It’s been suggested that there is a struggle to create “objective, articulable standards” [sic] for teacher evaluation. It’s further been suggested that teachers be evaluated based on subjective standards, in the absence of those “articulable standards.” I, for one, certainly don’t want to be judged on subjective standards and I don’t want other teachers evaluated thusly. I wouldn’t judge my students subjectively and I wouldn’t expect any boss to evaluate employees subjectively.

  • Administrator View

    Teachers in my school district are currently evaluated by a bi-annual visit from an administrator (principals and the like). Every 2 years, an administrator spends 53 minutes in my classroom, taking notes on what happens during that time. That 53-minute period, that solitary visit to my classroom on a day and time that I know about well in advance is supposed to be some type of record of how effective I am as an educator. That visit is the single requirement our district has for teacher evaluation.
    Clearly, this is a flawed system

Health Talks Won’t Be Secret

Jason Shepherd wrote about the nature of the Madison School District’s joint committee with MTI (Madison Teachers Inc.)regarding health care costs. Initially, according to Shepherd, Madison School Board President Carol Carstensen said that “the open meeting law does not apply to the committee”.

KJ Jakobsen, a parent studying the District’s health insurance costs, wants to attend the meetings to see if the district is conducting an appropriate review. “Questions have been raised for 20 years,” she says. “Change won’t happen if these meetings are secret”.

But Carstensen, in an e-mail to Jakobsen, barred her from the meetings, claiming the committee is “part of the bargaining process” and thus excluded from the open meetings law. That raised the ire of [Ruth] Robarts, who said, “The public has a right to know what the distrct has been doing about its health insurance costs”.

Read the article here. Isthmus’ web site

Are Students More Equal than Others?

Susan Lampert Smith: “West High kids may have more opportunities because their parents are able to pay so they can play”. Evidently, the issue is $6,000 in the Madison School District’s $320M+ budget.
Meanwhile, Sandy Cullen discusses an attempt to move extramural sports to MSCR (part of Fund 80) as a response to the elimination earlier this year of freshman no cut sports. Madison Superintendent Art Rainwater mentioned:

“Our problem is facilities,” Rainwater said, adding that after-school activities, practices and games, as well as community programs, are already using the space needed for an extramural program. “If we don’t have facilities, we can’t do it.”

I hope and assume that programs for our school age children always come first in these discussions.

Konkel on the City’s Budget Process

Tangential at best to this blog, but deja vu for readers. Brenda Konkel asks questions about the Madison Police Department’s $44M budget and is accused of “micromanaging”. Interesting times. Read on.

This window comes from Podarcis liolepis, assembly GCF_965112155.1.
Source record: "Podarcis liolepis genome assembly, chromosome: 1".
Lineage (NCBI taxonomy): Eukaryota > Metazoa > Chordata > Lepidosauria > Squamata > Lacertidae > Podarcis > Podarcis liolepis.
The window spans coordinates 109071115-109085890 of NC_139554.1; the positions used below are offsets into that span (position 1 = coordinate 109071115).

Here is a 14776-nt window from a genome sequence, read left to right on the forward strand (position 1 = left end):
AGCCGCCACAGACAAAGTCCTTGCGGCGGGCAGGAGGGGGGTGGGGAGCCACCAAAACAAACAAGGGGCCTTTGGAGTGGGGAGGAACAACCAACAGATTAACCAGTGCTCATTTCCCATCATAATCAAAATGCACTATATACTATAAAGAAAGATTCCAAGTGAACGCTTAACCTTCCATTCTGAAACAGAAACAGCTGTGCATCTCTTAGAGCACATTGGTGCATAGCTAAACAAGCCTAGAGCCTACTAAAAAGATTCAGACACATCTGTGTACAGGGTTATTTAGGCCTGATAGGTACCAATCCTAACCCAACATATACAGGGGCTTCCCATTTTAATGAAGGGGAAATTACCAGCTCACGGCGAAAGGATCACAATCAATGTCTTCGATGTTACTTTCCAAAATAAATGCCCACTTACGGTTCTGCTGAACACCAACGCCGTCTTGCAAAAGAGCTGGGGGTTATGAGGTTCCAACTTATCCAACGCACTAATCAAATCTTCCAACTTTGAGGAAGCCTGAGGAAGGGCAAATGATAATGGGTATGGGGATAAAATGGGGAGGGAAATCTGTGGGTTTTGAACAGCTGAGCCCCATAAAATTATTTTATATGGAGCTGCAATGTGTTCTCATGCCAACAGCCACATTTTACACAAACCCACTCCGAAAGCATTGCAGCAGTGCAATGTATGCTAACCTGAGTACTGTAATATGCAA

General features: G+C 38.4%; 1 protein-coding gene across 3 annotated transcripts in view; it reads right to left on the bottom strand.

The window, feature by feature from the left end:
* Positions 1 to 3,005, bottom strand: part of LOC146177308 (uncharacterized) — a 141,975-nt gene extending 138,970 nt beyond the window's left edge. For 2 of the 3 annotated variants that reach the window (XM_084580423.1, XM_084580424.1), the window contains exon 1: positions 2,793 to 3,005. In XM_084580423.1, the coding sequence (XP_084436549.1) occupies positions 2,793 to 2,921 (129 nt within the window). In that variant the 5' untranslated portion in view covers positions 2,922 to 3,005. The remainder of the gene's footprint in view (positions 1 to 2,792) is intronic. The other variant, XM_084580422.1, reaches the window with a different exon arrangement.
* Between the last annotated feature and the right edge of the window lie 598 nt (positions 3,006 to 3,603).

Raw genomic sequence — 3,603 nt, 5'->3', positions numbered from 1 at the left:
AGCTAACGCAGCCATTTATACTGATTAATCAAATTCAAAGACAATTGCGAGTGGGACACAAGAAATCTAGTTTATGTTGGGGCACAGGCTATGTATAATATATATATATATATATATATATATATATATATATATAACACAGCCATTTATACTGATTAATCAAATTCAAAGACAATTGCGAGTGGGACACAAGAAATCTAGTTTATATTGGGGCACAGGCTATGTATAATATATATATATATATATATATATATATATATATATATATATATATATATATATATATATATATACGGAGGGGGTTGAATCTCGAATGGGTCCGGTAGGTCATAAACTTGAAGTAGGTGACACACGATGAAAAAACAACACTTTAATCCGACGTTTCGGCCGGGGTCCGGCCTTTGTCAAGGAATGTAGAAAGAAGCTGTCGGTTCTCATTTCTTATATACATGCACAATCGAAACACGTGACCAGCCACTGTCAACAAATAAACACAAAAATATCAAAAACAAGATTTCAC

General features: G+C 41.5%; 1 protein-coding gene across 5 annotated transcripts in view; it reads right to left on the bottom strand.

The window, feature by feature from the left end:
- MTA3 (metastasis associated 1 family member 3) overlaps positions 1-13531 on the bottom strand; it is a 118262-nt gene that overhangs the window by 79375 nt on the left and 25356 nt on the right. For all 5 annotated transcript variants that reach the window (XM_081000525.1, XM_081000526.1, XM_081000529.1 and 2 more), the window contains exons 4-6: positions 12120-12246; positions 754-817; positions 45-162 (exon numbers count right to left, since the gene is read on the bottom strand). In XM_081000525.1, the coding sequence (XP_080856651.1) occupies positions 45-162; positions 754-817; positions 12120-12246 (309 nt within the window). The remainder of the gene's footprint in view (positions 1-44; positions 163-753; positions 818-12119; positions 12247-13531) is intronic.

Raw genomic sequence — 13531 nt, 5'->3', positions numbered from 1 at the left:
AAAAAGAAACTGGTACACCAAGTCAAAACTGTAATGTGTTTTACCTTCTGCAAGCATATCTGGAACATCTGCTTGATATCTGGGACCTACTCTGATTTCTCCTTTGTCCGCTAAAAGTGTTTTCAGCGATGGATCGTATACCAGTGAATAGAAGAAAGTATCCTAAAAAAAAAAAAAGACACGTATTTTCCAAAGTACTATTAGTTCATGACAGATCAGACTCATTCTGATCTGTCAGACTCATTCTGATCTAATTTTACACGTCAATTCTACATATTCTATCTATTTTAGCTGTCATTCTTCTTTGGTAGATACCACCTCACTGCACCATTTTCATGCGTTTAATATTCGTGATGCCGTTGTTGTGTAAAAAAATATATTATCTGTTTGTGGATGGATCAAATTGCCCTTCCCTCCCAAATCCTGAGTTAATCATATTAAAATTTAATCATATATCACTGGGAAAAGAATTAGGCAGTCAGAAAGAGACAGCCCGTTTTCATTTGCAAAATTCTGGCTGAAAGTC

Going Online Keeps Students in Line

Tom Kertscher:

At the same time, a new system for disciplining students also helped reduce the number of Badger Middle School students sent to the dean’s office because of misbehavior, said first-year principal Ted Neitzke, 34. But the use of a daily “blog” – an adaptation of e-mails shared among teachers and other staff – was perhaps more important, Neitzke said. He had used the system a year earlier on his previous job as an assistant principal in Sheboygan.

The blog, Neitzke said, is a “positive, proactive communication tool.”

The West Bend School Board received annual reports from schools on progress they are making on individual improvement plans. Badger, the larger of West Bend’s two middle schools, said reducing behavioral problems was its “greatest achievement” in the school year that just ended.

Gibson: Who Owns the Words?

William Gibson:

We seldom legislate new technologies into being. They emerge, and we plunge with them into whatever vortices of change they generate. We legislate after the fact, in a perpetual game of catch-up, as best we can, while our new technologies redefine us – as surely and perhaps as terribly as we’ve been redefined by broadcast television.

“Who owns the words?” asked a disembodied but very persistent voice throughout much of Burroughs’ work. Who does own them now? Who owns the music and the rest of our culture? We do. All of us.

Though not all of us know it – yet.

Gibson’s most recent book is Pattern Recognition, which is a must read. Gibson’s website.

Developing Credibility

From Debroah Bush-Suflita, Communications Manager of the Capital Region Board of Cooperative Educational Services, Albany, New York:

The most important element of an effective public information program is credibility. Indeed, credibility is the most important element in an effective educational program. You cannot lie or obscure the truth, because you will quickly lose credibility. . . .


California’s Proposed School Funding Changes

Nanette Asimov:

Since California’s property tax revolt more than 25 years ago, teachers, parents and school supporters have honed their battle skills arguing with politicians in Sacramento for more education money every year.
They haven’t always gotten their way, but since 1988 they have been able to count on a minimum funding level established by Proposition 98, the voter- approved ballot measure enshrined in the state constitution that says schools would be given first priority in the budget.